don steward
mathematics teaching 10 ~ 16

Monday, 3 March 2014


this task involves producing diagrams that look a bit like a child's windmill

it is from Pat's blog (pballew)
and has some neat extensions (see on the blog)

you can start this application of Pythagoras task easily by asking students to draw a square inside another square
then join the corners in a "windmill" kind of a way

or ask them what is happening:

students could find as many options as they can on 7 by 7 (or is it 6 by 6) dotty grids
and some options can be presented to show that the 'inside' square could have a length (or two) on the perimeter of the larger square:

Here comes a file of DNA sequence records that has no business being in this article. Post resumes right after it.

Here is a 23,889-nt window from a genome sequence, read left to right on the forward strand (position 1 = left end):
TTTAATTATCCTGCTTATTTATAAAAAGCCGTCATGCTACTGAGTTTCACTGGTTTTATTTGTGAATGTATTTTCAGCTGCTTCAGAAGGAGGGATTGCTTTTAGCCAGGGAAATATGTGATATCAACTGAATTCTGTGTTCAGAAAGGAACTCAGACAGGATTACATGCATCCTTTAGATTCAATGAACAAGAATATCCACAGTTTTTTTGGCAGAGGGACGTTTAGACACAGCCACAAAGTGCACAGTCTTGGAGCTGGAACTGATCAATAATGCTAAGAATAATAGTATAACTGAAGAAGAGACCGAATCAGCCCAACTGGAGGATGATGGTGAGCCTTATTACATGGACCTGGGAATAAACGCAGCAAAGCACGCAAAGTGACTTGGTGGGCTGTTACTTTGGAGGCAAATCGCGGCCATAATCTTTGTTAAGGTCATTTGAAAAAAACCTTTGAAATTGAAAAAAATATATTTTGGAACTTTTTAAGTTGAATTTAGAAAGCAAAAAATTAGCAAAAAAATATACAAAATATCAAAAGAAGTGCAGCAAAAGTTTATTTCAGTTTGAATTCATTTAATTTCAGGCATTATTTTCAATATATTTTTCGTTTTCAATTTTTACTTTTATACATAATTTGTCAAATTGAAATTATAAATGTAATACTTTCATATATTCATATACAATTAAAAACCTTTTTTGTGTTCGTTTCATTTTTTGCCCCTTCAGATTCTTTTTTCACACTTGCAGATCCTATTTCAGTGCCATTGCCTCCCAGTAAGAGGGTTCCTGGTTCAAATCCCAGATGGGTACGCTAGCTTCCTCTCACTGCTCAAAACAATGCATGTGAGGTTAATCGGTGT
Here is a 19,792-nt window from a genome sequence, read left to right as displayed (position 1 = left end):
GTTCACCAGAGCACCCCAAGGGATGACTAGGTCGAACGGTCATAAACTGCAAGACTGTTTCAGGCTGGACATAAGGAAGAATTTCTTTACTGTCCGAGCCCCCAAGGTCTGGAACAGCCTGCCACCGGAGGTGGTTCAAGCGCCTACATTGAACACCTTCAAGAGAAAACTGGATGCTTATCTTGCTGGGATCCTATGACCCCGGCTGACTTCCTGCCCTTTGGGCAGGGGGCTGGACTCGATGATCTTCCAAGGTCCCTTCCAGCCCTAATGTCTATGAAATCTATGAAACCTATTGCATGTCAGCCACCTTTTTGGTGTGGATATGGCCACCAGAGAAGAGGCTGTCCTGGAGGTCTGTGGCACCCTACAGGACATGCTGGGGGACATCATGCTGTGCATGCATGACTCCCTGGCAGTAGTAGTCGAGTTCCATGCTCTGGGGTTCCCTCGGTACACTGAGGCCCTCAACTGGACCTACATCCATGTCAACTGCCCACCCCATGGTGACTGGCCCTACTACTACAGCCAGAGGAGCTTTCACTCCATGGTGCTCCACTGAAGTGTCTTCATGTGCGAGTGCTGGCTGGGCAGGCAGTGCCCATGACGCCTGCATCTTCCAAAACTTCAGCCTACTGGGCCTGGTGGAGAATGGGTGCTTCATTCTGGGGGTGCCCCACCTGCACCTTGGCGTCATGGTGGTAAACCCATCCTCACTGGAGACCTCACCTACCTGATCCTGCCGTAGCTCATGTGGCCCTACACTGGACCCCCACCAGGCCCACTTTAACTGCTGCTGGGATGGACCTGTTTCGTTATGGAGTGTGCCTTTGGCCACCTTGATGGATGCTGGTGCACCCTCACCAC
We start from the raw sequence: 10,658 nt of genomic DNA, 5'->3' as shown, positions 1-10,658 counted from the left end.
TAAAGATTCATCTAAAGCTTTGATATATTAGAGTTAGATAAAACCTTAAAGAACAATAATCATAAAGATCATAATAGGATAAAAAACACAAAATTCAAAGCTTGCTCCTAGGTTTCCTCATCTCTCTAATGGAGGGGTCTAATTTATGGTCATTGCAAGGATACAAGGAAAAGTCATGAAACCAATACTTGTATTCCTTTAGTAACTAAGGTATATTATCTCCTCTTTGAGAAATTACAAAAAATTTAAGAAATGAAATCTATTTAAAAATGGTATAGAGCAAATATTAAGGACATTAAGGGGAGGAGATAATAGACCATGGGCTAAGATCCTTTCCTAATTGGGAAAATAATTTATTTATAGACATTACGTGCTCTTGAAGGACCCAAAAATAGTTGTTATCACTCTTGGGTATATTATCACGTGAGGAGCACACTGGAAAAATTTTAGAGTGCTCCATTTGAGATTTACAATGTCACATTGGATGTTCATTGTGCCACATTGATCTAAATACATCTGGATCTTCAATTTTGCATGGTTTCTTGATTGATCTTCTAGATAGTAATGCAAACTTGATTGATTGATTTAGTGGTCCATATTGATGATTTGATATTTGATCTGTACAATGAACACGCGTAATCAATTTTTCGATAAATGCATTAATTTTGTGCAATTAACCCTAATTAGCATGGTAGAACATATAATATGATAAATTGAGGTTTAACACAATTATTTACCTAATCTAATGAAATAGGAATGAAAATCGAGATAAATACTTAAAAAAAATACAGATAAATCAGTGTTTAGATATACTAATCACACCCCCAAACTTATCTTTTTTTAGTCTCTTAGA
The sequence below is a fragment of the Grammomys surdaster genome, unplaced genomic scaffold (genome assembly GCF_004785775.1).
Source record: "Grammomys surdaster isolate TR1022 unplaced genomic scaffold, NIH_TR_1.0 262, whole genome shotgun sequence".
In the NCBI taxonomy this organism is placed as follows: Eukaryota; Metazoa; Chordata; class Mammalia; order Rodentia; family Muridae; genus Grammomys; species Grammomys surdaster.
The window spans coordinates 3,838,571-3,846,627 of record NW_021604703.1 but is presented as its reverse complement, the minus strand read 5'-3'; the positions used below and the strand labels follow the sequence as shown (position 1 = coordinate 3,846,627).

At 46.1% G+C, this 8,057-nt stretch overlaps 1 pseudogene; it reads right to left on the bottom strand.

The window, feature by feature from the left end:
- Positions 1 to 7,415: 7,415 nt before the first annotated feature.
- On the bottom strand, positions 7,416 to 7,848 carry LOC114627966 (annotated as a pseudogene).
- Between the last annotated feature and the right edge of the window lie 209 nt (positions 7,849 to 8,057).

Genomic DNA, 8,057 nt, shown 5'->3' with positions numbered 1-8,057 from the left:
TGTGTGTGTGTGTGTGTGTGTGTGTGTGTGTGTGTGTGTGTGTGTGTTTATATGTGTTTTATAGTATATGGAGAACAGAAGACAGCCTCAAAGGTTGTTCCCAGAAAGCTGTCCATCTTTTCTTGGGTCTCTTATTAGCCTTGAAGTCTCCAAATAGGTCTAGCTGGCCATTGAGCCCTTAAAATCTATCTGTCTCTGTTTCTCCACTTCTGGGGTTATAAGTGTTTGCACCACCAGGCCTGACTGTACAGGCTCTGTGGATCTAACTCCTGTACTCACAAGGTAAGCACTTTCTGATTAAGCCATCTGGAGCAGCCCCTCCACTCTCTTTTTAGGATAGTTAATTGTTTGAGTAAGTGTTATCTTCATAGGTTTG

students are asked to find the squares of the four lengths
they should notice a rather neat result

I think all of the options for this grid size are as follows:


why these results are all even is an interesting enquiry as are the situations where you get the largest/least

proving a general result involves some slogging with brackets
and it might be helpful to know that

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